Policing Black Women’s Emotions and Opinions

The bigger picture framing Nicki Minaj’s frustrated tweets about the VMAs.

Nicki Minaj at the 2010 VMAs. (Photo Credit: Philip Nelson / flickr)

Nicki Minaj at the 2010 VMAs. (Photo Credit: Philip Nelson / flickr)

I’ve said before that there is an unwritten code of conduct that Black women must adhere to in order to be taken seriously, listened to, or even allowed to live.

Most other people will quickly claim it’s the attitudes of Black women that causes us to be dehumanized, but that is untrue. Even when we’re being polite, any disagreement from Black women is treated as aggression. So where and when are we allowed to speak up if we’re being mistreated, when everything we say is considered an attack?

On Tuesday, rapper Nicki Minaj took to Twitter to vent about the VMA nominations. Nicki is by far the most popular female rapper out there right now. She has found major pop success as well. But she has always been very vocal about how Black women in the music industry often don’t get the recognition they deserve for their work.

She’s no stranger to the way the public sees her (and other Black women) either, so in her tweets on Tuesday, Nicki Minaj states plainly her disappointment at her record breaking video for Anaconda being snubbed for Video of the Year. Nicki points out that although her video was a viral success, broke Vevo records, and was even parodied on the Ellen DeGeneres show, her video did not receive a nomination. She also points out that her video was a celebration of women’s bodies, but it seemed that this type of celebration was only acceptable on thinner artists.

Then this happened.

Within the hour, articles popped up all over the internet about a “feud” between the two women, stating that Nicki Minaj had attacked Taylor in her tweets, even though Taylor Swift’s name wasn’t mentioned once, nor had Nicki been malicious towards other artists.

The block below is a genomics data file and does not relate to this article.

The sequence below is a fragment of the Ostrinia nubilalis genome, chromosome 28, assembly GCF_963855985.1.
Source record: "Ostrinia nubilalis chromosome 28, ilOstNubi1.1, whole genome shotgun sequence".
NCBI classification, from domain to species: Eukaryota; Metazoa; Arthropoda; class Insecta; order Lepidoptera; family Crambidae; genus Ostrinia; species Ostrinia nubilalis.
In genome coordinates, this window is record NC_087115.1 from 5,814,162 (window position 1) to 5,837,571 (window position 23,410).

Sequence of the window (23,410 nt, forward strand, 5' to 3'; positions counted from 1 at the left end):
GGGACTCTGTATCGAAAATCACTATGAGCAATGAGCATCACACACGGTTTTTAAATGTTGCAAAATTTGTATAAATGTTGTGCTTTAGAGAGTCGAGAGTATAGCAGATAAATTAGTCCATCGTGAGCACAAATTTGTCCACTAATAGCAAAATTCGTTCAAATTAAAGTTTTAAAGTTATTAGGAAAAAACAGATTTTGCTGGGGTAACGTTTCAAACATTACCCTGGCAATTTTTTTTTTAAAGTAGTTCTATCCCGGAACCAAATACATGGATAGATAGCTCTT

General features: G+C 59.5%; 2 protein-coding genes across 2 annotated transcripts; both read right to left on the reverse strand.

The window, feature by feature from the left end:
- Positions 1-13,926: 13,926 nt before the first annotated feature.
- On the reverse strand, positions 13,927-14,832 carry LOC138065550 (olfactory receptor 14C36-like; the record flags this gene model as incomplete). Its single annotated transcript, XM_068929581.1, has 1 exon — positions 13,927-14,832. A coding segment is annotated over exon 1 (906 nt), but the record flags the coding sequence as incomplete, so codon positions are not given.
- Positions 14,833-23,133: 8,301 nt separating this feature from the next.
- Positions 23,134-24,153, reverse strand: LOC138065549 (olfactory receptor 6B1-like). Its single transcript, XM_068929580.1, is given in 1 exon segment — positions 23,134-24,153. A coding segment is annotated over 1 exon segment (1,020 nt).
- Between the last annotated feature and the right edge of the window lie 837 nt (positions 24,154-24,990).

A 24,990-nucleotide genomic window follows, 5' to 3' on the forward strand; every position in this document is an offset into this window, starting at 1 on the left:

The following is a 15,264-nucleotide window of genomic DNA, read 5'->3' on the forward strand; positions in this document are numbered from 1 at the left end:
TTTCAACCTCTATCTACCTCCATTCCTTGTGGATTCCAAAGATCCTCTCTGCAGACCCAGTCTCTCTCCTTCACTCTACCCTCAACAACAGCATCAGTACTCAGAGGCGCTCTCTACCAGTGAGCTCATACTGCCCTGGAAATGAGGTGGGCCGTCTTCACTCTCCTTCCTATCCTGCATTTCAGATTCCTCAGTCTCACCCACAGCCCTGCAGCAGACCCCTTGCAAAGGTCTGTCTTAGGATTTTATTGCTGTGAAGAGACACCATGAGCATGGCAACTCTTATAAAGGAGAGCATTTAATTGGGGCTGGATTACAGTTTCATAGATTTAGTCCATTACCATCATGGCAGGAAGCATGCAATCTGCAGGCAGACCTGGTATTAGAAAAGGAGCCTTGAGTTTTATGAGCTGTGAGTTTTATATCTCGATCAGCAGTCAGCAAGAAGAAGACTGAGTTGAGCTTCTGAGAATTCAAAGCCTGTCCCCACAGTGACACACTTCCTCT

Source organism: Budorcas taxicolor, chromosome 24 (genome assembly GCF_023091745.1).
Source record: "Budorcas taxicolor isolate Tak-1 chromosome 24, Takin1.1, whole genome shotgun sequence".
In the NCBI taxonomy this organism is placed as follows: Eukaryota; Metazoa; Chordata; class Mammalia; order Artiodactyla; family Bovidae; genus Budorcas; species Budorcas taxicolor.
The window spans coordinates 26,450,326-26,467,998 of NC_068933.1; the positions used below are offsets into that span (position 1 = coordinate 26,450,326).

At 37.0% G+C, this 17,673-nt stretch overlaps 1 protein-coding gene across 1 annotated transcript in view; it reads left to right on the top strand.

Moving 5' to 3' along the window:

Nicki, in her own words, was pointing out where she saw how misogyny played a part in who was considered worthy of accolades and who was looked over. She was pointing out a complex problem in the most direct way possible. But it seemed that the media wanted to skip over her entire point and instead focus on a non-existent feud between the her and Taylor Swift.

Taylor Swift’s tweets did more than just derail a real and important point that Nicki Minaj was trying to make. Aside from being the most obvious case of a hit dog hollering, Taylor’s tweet demonstrated a huge issue that mainstream White Feminism has when it comes to dealing with Black women and other People of Color.

They don’t get that our experiences are different from theirs and often try an chastise us for perceived slights against them, while ignoring the real ones we face. Although Nicki Minaj’s tweets are a criticism of the VMAs, Taylor tries to make it seem as if Nicki is “pit[ting] women against women” for simply speaking about her experience as a thick and Black woman in the music industry.

Instead of understanding that Nicki’s experience as a woman is different from what her own might be, Taylor instead falls back to a very narrow — and White — view of what life is like as a woman.

This narrow idea of womanhood is what causes a lot of White Feminists to make really big mistakes when it comes to the lives, careers, and expressions of Black women. It’s what makes people question not just Nicki Minaj’s feminism, but also that of other Black female artists like Beyonce and Rihanna, despite how pro-women their work on and off stage is.

It’s also why when rapper Azealia Banks was seen crying in a video last year trying to explain her frustration at seeing Black music and culture being appropriated by White artists who won awards for them, instead of sympathizing with the feelings of a young woman who felt like she was watching her culture be stolen from her, she was instead mocked. Her real and valid opinions on appropriation were belittled into a “beef” between her and the Australian artist Iggy Azalea.

The most harrowing part of all of this is the fact that this isn’t new. And by “isn’t new,” I mean it even existed in the 19th century.

White Feminism has always followed the same script of ignoring the part they played in oppressing People of Color, especially Women of Color, and even more specifically Black women. The complaints of women like Ida B. Wells and Sojourner Truth are being echoed today by Black women in media, politics, tech and every other industry.

We are here, and though our experiences differ from yours, we deserve to be given the same opportunities to succeed — and rewards for success — as any other person. Yet we are constantly snubbed and our voices are constantly silenced, ignored, or misinterpreted, time and again.

So again I ask: when and where we are allowed to speak up when we’re being mistreated? If all dissent from us is treated as aggression, and all of our experiences erased in favor of a White-centered type of Feminism, where does that leave us?

De Ana Jones

About De Ana Jones

De Ana (contributing columnist) is a writer and podcaster based in Southern California.
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